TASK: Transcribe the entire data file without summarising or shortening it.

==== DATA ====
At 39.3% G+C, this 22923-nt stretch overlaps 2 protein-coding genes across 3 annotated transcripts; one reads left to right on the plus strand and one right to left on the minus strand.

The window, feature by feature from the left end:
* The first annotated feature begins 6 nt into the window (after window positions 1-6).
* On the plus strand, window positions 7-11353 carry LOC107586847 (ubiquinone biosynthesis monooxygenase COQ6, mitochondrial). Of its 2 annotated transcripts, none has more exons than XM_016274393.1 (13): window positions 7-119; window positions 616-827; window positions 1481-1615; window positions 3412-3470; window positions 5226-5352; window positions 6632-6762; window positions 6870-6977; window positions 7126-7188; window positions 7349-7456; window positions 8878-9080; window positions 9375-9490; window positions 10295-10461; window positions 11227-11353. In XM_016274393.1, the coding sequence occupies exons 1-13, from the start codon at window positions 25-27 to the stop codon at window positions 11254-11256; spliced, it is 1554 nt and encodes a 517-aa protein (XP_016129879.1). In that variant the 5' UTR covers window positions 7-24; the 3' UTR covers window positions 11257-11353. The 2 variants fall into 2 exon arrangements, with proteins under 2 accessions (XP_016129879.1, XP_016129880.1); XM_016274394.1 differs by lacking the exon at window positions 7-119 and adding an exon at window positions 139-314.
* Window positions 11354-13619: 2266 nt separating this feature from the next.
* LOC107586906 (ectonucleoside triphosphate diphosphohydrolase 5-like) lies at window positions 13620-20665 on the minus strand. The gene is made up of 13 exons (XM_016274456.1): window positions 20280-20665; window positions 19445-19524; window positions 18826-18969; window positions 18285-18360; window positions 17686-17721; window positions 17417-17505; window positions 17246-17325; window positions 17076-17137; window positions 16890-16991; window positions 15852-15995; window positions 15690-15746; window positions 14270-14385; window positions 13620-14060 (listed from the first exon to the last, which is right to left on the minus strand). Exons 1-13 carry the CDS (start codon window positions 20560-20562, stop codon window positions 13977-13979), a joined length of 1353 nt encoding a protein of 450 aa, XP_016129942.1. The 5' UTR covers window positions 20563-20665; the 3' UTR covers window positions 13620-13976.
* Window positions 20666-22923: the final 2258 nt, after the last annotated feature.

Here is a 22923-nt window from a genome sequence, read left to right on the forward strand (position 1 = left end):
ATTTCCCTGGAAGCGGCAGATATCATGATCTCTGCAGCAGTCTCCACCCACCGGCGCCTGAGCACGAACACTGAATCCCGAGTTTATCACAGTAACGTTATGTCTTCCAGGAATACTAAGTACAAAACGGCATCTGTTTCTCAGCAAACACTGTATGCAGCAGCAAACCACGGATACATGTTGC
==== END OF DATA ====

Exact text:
At 39.3% G+C, this 22923-nt stretch overlaps 2 protein-coding genes across 3 annotated transcripts; one reads left to right on the plus strand and one right to left on the minus strand.

The window, feature by feature from the left end:
* The first annotated feature begins 6 nt into the window (after window positions 1-6).
* On the plus strand, window positions 7-11353 carry LOC107586847 (ubiquinone biosynthesis monooxygenase COQ6, mitochondrial). Of its 2 annotated transcripts, none has more exons than XM_016274393.1 (13): window positions 7-119; window positions 616-827; window positions 1481-1615; window positions 3412-3470; window positions 5226-5352; window positions 6632-6762; window positions 6870-6977; window positions 7126-7188; window positions 7349-7456; window positions 8878-9080; window positions 9375-9490; window positions 10295-10461; window positions 11227-11353. In XM_016274393.1, the coding sequence occupies exons 1-13, from the start codon at window positions 25-27 to the stop codon at window positions 11254-11256; spliced, it is 1554 nt and encodes a 517-aa protein (XP_016129879.1). In that variant the 5' UTR covers window positions 7-24; the 3' UTR covers window positions 11257-11353. The 2 variants fall into 2 exon arrangements, with proteins under 2 accessions (XP_016129879.1, XP_016129880.1); XM_016274394.1 differs by lacking the exon at window positions 7-119 and adding an exon at window positions 139-314.
* Window positions 11354-13619: 2266 nt separating this feature from the next.
* LOC107586906 (ectonucleoside triphosphate diphosphohydrolase 5-like) lies at window positions 13620-20665 on the minus strand. The gene is made up of 13 exons (XM_016274456.1): window positions 20280-20665; window positions 19445-19524; window positions 18826-18969; window positions 18285-18360; window positions 17686-17721; window positions 17417-17505; window positions 17246-17325; window positions 17076-17137; window positions 16890-16991; window positions 15852-15995; window positions 15690-15746; window positions 14270-14385; window positions 13620-14060 (listed from the first exon to the last, which is right to left on the minus strand). Exons 1-13 carry the CDS (start codon window positions 20560-20562, stop codon window positions 13977-13979), a joined length of 1353 nt encoding a protein of 450 aa, XP_016129942.1. The 5' UTR covers window positions 20563-20665; the 3' UTR covers window positions 13620-13976.
* Window positions 20666-22923: the final 2258 nt, after the last annotated feature.

Here is a 22923-nt window from a genome sequence, read left to right on the forward strand (position 1 = left end):
ATTTCCCTGGAAGCGGCAGATATCATGATCTCTGCAGCAGTCTCCACCCACCGGCGCCTGAGCACGAACACTGAATCCCGAGTTTATCACAGTAACGTTATGTCTTCCAGGAATACTAAGTACAAAACGGCATCTGTTTCTCAGCAAACACTGTATGCAGCAGCAAACCACGGATACATGTTGC